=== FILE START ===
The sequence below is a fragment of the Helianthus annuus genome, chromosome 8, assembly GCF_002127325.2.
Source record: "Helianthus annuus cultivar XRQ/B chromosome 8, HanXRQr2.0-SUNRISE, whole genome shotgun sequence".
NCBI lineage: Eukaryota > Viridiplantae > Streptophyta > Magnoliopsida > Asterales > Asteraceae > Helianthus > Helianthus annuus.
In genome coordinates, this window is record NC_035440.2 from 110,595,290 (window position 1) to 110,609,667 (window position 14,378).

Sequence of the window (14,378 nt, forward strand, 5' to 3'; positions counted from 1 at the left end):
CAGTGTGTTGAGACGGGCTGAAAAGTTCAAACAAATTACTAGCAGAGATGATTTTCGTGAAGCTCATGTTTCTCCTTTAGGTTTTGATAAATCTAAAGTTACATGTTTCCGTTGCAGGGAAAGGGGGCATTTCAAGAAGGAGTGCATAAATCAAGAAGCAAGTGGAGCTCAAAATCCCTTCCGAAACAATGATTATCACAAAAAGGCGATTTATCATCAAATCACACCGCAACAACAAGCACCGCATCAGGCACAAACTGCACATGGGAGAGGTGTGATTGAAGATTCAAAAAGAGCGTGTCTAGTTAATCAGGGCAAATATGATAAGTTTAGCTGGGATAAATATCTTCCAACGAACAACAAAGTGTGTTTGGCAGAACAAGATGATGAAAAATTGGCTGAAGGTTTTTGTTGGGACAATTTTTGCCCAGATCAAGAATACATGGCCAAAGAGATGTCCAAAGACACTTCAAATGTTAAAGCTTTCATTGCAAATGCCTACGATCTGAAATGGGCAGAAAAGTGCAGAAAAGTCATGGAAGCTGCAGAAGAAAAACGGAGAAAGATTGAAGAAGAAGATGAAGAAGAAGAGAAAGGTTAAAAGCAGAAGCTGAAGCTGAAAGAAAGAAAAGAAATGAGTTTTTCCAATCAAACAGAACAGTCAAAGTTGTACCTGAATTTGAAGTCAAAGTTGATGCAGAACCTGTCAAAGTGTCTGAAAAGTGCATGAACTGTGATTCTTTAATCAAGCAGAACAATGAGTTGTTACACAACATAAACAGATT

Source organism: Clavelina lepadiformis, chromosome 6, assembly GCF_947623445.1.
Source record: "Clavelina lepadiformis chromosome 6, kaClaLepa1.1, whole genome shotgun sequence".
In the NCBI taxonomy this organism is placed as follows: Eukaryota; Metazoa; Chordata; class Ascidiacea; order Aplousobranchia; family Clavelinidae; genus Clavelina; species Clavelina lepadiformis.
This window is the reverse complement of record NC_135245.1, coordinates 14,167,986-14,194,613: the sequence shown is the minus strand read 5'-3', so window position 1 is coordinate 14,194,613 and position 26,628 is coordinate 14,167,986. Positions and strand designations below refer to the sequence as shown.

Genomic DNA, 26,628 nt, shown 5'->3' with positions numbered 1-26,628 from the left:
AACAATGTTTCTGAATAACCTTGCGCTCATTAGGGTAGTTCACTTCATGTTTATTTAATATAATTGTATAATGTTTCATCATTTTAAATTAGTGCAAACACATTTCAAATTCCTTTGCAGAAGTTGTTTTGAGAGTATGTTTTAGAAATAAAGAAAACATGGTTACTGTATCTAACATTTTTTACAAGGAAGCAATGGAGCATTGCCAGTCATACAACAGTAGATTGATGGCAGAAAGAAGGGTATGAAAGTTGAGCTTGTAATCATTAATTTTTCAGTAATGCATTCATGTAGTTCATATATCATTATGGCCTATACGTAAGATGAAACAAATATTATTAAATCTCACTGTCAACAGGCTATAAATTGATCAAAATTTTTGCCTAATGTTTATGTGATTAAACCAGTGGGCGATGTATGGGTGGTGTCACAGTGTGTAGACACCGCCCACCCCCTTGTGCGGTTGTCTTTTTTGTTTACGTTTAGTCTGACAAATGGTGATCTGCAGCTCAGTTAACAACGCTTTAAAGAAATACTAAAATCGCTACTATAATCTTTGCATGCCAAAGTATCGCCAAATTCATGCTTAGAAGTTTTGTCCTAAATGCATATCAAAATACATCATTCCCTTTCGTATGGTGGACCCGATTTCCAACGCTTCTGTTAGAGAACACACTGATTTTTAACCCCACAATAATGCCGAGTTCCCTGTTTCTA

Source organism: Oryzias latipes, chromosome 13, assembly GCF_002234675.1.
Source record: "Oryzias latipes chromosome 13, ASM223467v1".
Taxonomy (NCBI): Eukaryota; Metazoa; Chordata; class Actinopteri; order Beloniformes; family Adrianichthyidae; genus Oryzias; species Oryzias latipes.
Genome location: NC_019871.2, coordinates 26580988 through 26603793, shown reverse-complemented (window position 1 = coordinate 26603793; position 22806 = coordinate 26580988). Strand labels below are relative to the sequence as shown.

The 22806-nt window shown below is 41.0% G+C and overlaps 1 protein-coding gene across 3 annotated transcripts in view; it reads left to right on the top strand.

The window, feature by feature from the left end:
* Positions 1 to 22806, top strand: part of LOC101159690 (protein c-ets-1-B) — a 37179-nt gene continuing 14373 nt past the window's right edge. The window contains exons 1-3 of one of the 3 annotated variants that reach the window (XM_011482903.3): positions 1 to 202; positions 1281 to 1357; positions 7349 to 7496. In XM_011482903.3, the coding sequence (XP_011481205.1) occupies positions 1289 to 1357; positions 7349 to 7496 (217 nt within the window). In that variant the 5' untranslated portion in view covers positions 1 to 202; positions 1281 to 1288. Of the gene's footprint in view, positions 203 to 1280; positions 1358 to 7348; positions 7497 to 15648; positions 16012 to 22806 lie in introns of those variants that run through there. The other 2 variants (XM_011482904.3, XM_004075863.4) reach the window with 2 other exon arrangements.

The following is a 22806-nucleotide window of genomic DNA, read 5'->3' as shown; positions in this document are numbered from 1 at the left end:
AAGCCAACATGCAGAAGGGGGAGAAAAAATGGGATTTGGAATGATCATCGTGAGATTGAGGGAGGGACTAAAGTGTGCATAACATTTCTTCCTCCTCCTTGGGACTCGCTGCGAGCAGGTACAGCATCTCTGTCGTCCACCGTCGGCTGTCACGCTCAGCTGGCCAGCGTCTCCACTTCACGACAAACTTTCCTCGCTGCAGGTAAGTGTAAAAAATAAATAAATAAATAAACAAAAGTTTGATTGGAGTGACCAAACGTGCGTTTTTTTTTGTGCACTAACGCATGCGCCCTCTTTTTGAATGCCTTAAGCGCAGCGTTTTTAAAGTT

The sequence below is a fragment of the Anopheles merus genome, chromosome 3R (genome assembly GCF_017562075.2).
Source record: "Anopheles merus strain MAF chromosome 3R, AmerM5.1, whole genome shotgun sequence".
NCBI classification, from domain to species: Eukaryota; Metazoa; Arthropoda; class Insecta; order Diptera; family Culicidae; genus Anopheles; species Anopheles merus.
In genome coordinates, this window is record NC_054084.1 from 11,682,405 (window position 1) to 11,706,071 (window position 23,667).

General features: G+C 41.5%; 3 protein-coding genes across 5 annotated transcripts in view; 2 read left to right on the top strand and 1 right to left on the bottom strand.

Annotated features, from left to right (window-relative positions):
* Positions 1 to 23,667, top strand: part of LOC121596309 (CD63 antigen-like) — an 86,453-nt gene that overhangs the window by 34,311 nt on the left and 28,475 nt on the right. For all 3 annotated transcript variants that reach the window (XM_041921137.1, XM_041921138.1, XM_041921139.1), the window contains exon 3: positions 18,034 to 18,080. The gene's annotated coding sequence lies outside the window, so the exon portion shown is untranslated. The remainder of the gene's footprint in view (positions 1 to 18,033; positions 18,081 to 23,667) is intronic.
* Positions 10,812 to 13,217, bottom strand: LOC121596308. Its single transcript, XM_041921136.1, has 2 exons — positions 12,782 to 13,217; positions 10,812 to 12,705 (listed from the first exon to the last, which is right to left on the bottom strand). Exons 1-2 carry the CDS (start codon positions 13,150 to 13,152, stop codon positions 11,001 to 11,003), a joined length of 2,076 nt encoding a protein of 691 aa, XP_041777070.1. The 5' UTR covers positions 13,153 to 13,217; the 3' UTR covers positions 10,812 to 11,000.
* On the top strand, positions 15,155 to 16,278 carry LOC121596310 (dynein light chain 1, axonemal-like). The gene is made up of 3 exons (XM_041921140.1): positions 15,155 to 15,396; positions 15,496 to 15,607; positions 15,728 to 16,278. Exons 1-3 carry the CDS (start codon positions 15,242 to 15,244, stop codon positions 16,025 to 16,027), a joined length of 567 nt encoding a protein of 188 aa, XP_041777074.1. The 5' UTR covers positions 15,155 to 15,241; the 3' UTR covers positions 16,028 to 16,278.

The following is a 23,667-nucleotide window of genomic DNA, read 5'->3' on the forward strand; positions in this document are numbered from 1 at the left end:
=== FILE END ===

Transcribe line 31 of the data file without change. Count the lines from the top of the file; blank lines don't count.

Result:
The following is a 23,667-nucleotide window of genomic DNA, read 5'->3' on the forward strand; positions in this document are numbered from 1 at the left end: